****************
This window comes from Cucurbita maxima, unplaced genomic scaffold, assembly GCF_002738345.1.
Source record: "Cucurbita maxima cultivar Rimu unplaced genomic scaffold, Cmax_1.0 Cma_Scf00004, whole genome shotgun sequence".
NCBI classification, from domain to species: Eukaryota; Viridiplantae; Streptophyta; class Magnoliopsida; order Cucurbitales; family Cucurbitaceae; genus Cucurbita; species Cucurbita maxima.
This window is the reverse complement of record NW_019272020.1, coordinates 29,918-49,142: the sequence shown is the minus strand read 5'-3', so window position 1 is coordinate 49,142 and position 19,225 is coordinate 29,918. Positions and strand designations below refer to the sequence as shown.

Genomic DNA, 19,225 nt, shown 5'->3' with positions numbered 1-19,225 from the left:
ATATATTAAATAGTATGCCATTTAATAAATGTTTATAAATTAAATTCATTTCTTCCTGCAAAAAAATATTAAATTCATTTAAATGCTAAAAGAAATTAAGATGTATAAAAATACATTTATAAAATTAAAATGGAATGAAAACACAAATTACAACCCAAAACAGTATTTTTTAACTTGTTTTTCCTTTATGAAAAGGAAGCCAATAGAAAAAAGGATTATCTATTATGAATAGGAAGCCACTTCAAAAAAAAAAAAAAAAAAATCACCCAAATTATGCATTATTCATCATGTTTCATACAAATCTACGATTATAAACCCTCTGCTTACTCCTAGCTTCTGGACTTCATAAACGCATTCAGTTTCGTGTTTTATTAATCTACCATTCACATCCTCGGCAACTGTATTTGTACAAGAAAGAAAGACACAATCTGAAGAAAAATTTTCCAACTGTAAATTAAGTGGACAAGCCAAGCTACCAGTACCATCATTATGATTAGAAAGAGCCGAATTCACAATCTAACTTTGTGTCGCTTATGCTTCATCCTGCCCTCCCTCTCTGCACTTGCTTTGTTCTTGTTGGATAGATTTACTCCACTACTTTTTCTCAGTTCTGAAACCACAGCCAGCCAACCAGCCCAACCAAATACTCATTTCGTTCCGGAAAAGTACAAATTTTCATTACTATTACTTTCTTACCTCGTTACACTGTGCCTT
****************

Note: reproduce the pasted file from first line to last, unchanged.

This window comes from Cucurbita maxima, unplaced genomic scaffold, assembly GCF_002738345.1.
Source record: "Cucurbita maxima cultivar Rimu unplaced genomic scaffold, Cmax_1.0 Cma_Scf00004, whole genome shotgun sequence".
NCBI classification, from domain to species: Eukaryota; Viridiplantae; Streptophyta; class Magnoliopsida; order Cucurbitales; family Cucurbitaceae; genus Cucurbita; species Cucurbita maxima.
This window is the reverse complement of record NW_019272020.1, coordinates 29,918-49,142: the sequence shown is the minus strand read 5'-3', so window position 1 is coordinate 49,142 and position 19,225 is coordinate 29,918. Positions and strand designations below refer to the sequence as shown.

Genomic DNA, 19,225 nt, shown 5'->3' with positions numbered 1-19,225 from the left:
ATATATTAAATAGTATGCCATTTAATAAATGTTTATAAATTAAATTCATTTCTTCCTGCAAAAAAATATTAAATTCATTTAAATGCTAAAAGAAATTAAGATGTATAAAAATACATTTATAAAATTAAAATGGAATGAAAACACAAATTACAACCCAAAACAGTATTTTTTAACTTGTTTTTCCTTTATGAAAAGGAAGCCAATAGAAAAAAGGATTATCTATTATGAATAGGAAGCCACTTCAAAAAAAAAAAAAAAAAAATCACCCAAATTATGCATTATTCATCATGTTTCATACAAATCTACGATTATAAACCCTCTGCTTACTCCTAGCTTCTGGACTTCATAAACGCATTCAGTTTCGTGTTTTATTAATCTACCATTCACATCCTCGGCAACTGTATTTGTACAAGAAAGAAAGACACAATCTGAAGAAAAATTTTCCAACTGTAAATTAAGTGGACAAGCCAAGCTACCAGTACCATCATTATGATTAGAAAGAGCCGAATTCACAATCTAACTTTGTGTCGCTTATGCTTCATCCTGCCCTCCCTCTCTGCACTTGCTTTGTTCTTGTTGGATAGATTTACTCCACTACTTTTTCTCAGTTCTGAAACCACAGCCAGCCAACCAGCCCAACCAAATACTCATTTCGTTCCGGAAAAGTACAAATTTTCATTACTATTACTTTCTTACCTCGTTACACTGTGCCTT